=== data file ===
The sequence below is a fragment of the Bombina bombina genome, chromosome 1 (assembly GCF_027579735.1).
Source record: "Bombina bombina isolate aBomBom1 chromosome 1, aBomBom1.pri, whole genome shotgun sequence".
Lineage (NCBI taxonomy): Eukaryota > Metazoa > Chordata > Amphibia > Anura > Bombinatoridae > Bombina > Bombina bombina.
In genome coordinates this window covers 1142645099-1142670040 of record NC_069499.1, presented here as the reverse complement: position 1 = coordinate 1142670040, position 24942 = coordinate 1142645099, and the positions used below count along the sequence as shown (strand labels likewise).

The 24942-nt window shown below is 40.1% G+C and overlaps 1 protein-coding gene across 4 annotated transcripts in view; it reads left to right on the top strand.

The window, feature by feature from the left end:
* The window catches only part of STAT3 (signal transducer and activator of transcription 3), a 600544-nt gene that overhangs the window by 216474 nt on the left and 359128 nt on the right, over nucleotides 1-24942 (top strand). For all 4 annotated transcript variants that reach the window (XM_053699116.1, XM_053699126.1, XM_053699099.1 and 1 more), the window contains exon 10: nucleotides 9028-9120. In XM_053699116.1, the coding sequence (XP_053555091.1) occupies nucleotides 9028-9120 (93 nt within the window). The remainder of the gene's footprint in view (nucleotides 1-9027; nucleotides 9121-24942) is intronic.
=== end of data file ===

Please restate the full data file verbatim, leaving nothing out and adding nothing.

The sequence below is a fragment of the Bombina bombina genome, chromosome 1 (assembly GCF_027579735.1).
Source record: "Bombina bombina isolate aBomBom1 chromosome 1, aBomBom1.pri, whole genome shotgun sequence".
Lineage (NCBI taxonomy): Eukaryota > Metazoa > Chordata > Amphibia > Anura > Bombinatoridae > Bombina > Bombina bombina.
In genome coordinates this window covers 1142645099-1142670040 of record NC_069499.1, presented here as the reverse complement: position 1 = coordinate 1142670040, position 24942 = coordinate 1142645099, and the positions used below count along the sequence as shown (strand labels likewise).

The 24942-nt window shown below is 40.1% G+C and overlaps 1 protein-coding gene across 4 annotated transcripts in view; it reads left to right on the top strand.

The window, feature by feature from the left end:
* The window catches only part of STAT3 (signal transducer and activator of transcription 3), a 600544-nt gene that overhangs the window by 216474 nt on the left and 359128 nt on the right, over nucleotides 1-24942 (top strand). For all 4 annotated transcript variants that reach the window (XM_053699116.1, XM_053699126.1, XM_053699099.1 and 1 more), the window contains exon 10: nucleotides 9028-9120. In XM_053699116.1, the coding sequence (XP_053555091.1) occupies nucleotides 9028-9120 (93 nt within the window). The remainder of the gene's footprint in view (nucleotides 1-9027; nucleotides 9121-24942) is intronic.